When you open the book “A New Earth” by Eckhart Tolle, the first paragraphs are about the beauty of flowers and how they impact us:
Earth, 114 million years ago, one morning just after sunrise: The first flower ever to appear on the planet opens up to receive the rays of the sun.
Prior to this momentous event that heralds an evolutionary transformation in the life of plants, the planet had already been covered in vegetation for millions of years. The first flower probably did not survive for long, and flowers must have remained rare and isolated phenomena, since conditions were most likely not yet favourable for a widespread flowering to occur. One day, however, a critical threshold was reached, and suddenly there would have been an explosion of colour and scent all over the planet – if a perceiving consciousness had been there to witness it.
An awakening power
Much later, those delicate and fragrant beings we call flowers would come to play an essential part in the evolution of consciousness of another species. Humans would increasingly be drawn to and fascinated by them. As the consciousness of human beings developed, flowers were most likely the first thing they came to value which had no utilitarian purpose for them, that is to say, was not linked in some way to survival. They provided inspiration to countless artists, poets, and mystics. Jesus tells us to contemplate the flowers and learn from them how to live. The Buddha is said to have given a ‘silent sermon’ once during which he held up a flower and gazed at it. After a while, one of those present, a monk called Mahakasyapa, began to smile. He is said to have been the only one who had understood the sermon. According to legend, that smile (that is to say, realization) was handed down by twenty-eight successive masters and much later became the origin of Zen.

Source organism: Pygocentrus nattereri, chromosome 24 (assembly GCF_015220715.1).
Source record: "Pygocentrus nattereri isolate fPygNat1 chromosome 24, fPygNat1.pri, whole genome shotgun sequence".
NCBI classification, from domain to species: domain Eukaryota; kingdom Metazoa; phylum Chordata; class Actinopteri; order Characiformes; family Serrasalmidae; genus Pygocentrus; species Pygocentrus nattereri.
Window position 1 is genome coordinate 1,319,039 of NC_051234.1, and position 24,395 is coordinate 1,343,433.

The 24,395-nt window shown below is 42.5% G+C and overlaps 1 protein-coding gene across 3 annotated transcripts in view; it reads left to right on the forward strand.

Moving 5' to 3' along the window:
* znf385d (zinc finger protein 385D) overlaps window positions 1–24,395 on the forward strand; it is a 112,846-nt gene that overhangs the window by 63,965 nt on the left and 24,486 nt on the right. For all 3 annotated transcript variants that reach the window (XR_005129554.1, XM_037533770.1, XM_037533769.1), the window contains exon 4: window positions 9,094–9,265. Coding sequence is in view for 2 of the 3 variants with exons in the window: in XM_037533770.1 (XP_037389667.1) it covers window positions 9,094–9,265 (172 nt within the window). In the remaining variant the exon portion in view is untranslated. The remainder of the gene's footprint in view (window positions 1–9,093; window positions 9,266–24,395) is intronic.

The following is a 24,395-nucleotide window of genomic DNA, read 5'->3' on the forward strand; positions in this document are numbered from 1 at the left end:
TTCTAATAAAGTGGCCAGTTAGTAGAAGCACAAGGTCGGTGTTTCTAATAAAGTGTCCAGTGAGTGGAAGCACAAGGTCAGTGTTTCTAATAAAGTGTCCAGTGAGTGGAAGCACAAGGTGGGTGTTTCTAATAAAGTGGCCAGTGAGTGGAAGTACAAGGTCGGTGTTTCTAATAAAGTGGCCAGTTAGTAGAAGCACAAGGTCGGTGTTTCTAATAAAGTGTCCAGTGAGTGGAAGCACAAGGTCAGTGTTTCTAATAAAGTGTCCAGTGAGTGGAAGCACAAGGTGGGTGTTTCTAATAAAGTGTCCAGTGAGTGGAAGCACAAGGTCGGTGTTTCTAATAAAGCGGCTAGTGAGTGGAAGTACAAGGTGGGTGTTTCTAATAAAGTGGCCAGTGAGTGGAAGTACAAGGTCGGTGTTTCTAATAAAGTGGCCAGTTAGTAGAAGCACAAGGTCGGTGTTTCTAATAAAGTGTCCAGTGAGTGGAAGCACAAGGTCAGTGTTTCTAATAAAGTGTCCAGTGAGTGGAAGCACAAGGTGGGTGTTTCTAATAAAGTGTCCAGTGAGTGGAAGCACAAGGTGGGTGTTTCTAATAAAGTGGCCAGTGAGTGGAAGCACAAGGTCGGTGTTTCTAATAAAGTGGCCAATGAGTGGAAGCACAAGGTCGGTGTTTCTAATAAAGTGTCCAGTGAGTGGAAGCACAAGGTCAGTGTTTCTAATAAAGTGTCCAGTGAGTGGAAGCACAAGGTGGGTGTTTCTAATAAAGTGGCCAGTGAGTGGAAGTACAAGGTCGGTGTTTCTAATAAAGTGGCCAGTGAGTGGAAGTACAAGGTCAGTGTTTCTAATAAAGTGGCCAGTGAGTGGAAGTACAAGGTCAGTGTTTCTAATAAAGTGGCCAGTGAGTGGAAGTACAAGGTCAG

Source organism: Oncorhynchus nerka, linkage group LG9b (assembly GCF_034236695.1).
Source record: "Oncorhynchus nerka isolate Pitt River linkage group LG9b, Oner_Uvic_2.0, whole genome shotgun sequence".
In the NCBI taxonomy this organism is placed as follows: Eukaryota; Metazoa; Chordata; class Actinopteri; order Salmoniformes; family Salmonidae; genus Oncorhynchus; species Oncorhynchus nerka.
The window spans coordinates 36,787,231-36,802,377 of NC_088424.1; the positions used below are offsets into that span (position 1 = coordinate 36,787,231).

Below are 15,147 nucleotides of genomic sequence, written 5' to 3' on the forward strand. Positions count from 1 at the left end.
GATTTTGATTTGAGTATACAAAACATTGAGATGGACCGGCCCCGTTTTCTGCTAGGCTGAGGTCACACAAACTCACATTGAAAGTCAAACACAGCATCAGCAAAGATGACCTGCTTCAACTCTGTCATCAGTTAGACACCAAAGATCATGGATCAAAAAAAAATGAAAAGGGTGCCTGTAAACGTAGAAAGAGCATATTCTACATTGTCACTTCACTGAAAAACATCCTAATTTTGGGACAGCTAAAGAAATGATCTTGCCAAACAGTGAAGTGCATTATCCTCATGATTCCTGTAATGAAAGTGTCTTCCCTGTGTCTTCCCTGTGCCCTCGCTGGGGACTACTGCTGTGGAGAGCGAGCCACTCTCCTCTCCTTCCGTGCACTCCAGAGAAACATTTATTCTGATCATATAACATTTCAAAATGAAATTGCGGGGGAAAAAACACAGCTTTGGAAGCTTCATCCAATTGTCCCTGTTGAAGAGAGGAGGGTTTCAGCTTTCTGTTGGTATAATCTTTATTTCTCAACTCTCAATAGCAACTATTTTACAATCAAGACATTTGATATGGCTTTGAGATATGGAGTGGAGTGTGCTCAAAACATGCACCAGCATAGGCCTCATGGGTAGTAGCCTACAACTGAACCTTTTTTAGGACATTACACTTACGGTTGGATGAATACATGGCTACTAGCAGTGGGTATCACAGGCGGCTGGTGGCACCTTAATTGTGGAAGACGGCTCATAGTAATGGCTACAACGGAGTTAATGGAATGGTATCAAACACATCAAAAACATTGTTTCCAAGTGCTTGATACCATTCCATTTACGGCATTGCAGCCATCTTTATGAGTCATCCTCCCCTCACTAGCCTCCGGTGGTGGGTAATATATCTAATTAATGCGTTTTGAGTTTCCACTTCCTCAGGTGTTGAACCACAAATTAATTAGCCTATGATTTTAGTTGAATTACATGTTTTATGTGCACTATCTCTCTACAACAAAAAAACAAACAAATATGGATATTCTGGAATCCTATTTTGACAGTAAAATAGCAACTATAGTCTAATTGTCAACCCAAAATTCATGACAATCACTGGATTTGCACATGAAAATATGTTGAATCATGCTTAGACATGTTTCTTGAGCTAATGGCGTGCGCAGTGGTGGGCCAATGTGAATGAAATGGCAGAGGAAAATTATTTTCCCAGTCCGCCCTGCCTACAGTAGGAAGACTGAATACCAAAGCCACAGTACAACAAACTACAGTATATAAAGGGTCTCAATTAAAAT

Seeing beauty in a flower could awaken humans, however briefly, to the beauty that is an essential part of their own innermost being, their true nature. The first recognition of beauty was one of the most significant events in the evolution of human consciousness. The feelings of joy and love are intrinsically connected to that recognition. Without fully realizing it, flowers would become for us an expression in form of that which is most high, most sacred, and ultimately formless within ourselves. Flowers, more fleeting, more ethereal, and more delicate than the plants out of which they emerged, would become like messengers from another realm, like a bridge between the world of physical forms and the formless. They not only had a scent that was delicate and pleasing to humans, but also brought a fragrance from the realm of spirit. Using the word ‘enlightenment’ in a wider sense than the conventionally accepted one, we could look upon flowers as the enlightenment of plants.
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